John Lofland (poet)

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John Lofland (1798-1849), widely known as the "Milford Bard" of Milford, Delaware, was a prolific and widely read[citation needed] writer of prose, verse, and speeches. He grew up and spent much of his life in "The Towers" on North West Front Street in Milford. Later in his life he moved to Baltimore, Maryland where he associated with Edgar Allan Poe.

Family Background[edit]

John Lofland was born in Milford, Delaware on March 17, 1798. His father, Isaac, had moved to Milford from Frederica to start a general merchandise business. Isaac had married twice, but, tragically, both his wives had died. His third marriage was to Cynthia Virden, the daughter of a prominent local figure in Brown's Branch, five miles north of Milford. The marriage is speculated to have been an arranged one, a tactic of Cynthia's father to forge a strong relationship with Isaac, who held great sway in the local community. Cynthia's father wanted Issac's support to get appointed as the Milford schoolmaster.[1]

John was Isaac and Cynthia's first child. John had a brother but he died aged three. The Loflands had another child, a daughter, Sarah, in 1802. John formed a close and affectionate relationship with Sarah that lasted throughout their lives. John's father died in 1803, bequeathing his widow and children a significant fortune. Cynthia later married a Laurel, a druggist who went on to run a general merchandise business.[1]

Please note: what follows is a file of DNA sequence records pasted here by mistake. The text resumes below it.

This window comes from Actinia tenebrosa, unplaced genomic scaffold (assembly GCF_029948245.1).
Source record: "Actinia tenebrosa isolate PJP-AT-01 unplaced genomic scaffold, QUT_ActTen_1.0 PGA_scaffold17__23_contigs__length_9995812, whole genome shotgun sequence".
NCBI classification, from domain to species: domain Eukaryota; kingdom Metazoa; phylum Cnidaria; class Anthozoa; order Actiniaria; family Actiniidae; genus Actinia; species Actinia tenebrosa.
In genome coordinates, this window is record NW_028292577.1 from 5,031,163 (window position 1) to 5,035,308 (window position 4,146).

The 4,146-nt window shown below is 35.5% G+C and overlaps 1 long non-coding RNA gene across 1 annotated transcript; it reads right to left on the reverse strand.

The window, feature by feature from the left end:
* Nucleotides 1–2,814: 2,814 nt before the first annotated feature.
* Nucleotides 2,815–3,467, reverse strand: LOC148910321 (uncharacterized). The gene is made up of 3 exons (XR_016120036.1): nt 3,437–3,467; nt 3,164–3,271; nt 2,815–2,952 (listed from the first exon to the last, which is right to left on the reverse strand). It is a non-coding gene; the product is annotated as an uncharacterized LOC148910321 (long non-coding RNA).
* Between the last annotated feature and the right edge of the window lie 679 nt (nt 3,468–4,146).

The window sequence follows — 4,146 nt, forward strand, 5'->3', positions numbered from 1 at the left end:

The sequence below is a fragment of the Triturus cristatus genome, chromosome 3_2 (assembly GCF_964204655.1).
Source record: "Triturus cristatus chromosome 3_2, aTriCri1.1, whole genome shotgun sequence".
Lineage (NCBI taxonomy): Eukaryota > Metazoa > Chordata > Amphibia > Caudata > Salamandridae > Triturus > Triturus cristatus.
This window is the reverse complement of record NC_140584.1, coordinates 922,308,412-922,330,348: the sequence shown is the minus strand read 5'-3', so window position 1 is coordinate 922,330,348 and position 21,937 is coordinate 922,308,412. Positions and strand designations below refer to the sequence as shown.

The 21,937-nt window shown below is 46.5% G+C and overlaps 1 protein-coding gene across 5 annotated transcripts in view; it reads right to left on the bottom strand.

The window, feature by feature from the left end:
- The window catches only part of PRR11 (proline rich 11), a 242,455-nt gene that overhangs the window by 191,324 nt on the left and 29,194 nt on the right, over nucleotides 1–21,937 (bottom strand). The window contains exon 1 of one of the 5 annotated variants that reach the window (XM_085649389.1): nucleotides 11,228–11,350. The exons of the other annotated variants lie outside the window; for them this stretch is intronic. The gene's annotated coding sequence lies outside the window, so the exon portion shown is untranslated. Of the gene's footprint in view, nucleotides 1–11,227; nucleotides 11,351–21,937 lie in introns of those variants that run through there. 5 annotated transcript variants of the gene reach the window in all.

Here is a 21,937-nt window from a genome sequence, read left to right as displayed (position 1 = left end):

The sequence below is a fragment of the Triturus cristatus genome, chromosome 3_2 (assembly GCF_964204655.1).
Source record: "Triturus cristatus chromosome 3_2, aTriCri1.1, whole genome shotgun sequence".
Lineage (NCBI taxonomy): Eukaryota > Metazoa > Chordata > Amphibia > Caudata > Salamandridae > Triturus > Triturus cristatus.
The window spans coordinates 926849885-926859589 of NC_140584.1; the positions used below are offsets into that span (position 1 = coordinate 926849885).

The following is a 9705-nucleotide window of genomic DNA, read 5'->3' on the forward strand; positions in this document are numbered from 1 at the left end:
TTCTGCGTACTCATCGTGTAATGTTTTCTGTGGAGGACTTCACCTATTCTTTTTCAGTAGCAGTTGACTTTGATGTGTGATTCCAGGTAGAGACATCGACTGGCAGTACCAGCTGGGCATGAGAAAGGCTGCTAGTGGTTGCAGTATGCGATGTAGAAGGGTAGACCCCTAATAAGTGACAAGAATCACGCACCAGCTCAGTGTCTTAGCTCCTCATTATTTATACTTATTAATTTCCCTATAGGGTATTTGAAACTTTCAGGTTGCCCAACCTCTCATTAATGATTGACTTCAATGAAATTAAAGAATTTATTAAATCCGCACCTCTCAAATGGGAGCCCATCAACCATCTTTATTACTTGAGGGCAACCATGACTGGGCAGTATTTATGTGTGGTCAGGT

Lofland wasn't the brightest child at school. His mother had to teach him at home. It took John longer than usual to learn how to read. After that his learning abilities improved significantly. He developed a love for reading and became a voracious reader. The first books he read were mostly English literature. Books written by American writers were rare and there were none for children. After turning twelve Lofland began reading science, theology, metaphysics, history, and mythology.[1]

As he reached his teens, Lofland gained access to a local scholar's library. He began reading Voltaire, d'Alembert, Mauperitius, Rousseau, Condorcet, Volney, Hume, and Gibbon. Lofland later described this phase in his life as reading and awakening as a skeptic. The skepticism spilled into his family life and caused problems. Being a deeply religious, his family found it hard to cope with his philosophical awakening. Giving in to his mother's constant demands, he finally read the Bible, finding in it truth and beauty. Nevertheless, he did not consider himself capable of following Christianity.[1]


  1. ^ a b c d Reid, John P. "The Milford Bard". John P Reid. Retrieved 16 January 2014.  Cite error: Invalid <ref> tag; name "Milford_Bard" defined multiple times with different content (see the help page). Cite error: Invalid <ref> tag; name "Milford_Bard" defined multiple times with different content (see the help page). Cite error: Invalid <ref> tag; name "Milford_Bard" defined multiple times with different content (see the help page).